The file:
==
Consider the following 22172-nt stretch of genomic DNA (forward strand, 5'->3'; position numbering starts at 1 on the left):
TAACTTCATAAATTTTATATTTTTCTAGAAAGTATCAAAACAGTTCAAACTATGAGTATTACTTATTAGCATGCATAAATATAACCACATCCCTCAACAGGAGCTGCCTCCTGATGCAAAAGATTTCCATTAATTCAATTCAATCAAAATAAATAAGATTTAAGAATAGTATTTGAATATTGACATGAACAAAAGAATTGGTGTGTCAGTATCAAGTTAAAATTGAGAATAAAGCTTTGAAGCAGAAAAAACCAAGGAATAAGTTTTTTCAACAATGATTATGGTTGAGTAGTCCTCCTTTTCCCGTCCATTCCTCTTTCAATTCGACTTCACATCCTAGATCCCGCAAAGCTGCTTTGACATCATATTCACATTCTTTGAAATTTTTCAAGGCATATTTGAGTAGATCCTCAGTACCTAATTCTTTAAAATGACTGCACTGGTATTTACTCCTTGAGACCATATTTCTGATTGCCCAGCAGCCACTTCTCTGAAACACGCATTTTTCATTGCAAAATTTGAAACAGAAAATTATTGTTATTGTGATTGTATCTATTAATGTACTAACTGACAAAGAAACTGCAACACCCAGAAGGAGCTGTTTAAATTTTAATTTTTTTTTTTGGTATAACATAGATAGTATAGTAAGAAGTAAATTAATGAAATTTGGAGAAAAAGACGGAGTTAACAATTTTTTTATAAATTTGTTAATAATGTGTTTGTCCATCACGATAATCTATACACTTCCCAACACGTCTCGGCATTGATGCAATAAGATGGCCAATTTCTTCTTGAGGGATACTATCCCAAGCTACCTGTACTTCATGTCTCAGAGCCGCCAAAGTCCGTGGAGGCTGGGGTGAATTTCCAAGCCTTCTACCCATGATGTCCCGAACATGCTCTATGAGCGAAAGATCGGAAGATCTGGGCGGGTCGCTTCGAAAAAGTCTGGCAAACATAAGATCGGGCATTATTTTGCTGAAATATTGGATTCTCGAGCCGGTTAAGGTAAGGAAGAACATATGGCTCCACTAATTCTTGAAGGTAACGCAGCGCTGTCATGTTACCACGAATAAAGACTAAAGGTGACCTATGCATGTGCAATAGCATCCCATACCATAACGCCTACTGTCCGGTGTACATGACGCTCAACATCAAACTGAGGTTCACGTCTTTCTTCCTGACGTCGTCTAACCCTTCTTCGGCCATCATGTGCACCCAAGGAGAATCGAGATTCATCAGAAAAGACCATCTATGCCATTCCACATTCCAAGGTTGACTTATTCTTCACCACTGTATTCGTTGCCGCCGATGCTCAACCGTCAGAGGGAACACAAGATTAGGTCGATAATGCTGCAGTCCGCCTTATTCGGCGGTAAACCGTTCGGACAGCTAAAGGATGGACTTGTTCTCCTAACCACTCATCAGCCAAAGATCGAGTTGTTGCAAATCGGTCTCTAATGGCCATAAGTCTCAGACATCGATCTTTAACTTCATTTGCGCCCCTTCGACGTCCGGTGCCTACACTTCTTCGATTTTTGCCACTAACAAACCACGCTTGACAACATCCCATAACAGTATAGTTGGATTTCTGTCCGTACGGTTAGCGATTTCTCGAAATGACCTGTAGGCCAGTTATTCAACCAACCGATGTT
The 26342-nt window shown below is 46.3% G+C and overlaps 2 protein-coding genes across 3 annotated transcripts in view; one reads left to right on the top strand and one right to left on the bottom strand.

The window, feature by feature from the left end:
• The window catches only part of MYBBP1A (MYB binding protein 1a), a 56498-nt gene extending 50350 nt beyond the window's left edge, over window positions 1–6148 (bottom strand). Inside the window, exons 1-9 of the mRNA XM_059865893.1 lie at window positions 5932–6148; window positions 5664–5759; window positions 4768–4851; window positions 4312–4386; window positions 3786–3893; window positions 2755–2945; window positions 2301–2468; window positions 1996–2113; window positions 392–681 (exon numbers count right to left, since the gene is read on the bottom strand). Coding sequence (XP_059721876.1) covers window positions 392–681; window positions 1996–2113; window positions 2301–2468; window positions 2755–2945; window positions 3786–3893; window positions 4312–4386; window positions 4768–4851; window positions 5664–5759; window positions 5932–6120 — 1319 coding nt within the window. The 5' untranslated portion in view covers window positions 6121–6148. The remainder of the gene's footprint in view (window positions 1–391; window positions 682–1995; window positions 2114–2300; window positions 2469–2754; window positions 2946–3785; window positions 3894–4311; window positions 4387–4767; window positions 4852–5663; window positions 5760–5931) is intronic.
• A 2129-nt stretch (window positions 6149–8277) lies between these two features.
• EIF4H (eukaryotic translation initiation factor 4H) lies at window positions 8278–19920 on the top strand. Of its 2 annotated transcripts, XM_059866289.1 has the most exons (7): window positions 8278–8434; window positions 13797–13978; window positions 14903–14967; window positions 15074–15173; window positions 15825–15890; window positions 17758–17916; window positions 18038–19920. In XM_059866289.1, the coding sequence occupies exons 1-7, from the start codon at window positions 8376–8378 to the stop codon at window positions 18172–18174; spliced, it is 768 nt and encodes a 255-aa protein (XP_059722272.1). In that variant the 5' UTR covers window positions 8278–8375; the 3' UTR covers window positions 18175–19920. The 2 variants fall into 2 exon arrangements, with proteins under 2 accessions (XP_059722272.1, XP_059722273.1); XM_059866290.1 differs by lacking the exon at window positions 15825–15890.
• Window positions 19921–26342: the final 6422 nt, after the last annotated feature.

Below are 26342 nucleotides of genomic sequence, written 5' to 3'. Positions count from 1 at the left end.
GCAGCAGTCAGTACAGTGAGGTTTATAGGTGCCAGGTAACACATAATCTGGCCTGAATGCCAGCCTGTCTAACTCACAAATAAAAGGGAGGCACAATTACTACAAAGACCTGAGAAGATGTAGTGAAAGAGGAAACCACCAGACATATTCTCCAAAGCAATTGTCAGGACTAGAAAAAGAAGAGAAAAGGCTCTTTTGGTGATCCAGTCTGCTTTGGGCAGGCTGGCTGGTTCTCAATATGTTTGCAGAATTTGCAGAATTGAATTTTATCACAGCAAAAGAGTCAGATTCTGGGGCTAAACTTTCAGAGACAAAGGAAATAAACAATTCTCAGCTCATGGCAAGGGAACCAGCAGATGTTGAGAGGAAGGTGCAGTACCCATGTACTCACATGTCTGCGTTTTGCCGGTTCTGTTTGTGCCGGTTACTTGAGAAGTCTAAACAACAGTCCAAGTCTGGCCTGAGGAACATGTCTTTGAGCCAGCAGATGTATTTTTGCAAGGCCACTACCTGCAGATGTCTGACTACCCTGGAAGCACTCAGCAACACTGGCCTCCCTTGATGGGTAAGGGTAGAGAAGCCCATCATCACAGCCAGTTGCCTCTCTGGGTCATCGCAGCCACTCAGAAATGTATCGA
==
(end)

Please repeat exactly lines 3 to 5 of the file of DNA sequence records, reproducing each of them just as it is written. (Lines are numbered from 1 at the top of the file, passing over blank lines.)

The 26342-nt window shown below is 46.3% G+C and overlaps 2 protein-coding genes across 3 annotated transcripts in view; one reads left to right on the top strand and one right to left on the bottom strand.

The window, feature by feature from the left end:
• The window catches only part of MYBBP1A (MYB binding protein 1a), a 56498-nt gene extending 50350 nt beyond the window's left edge, over window positions 1–6148 (bottom strand). Inside the window, exons 1-9 of the mRNA XM_059865893.1 lie at window positions 5932–6148; window positions 5664–5759; window positions 4768–4851; window positions 4312–4386; window positions 3786–3893; window positions 2755–2945; window positions 2301–2468; window positions 1996–2113; window positions 392–681 (exon numbers count right to left, since the gene is read on the bottom strand). Coding sequence (XP_059721876.1) covers window positions 392–681; window positions 1996–2113; window positions 2301–2468; window positions 2755–2945; window positions 3786–3893; window positions 4312–4386; window positions 4768–4851; window positions 5664–5759; window positions 5932–6120 — 1319 coding nt within the window. The 5' untranslated portion in view covers window positions 6121–6148. The remainder of the gene's footprint in view (window positions 1–391; window positions 682–1995; window positions 2114–2300; window positions 2469–2754; window positions 2946–3785; window positions 3894–4311; window positions 4387–4767; window positions 4852–5663; window positions 5760–5931) is intronic.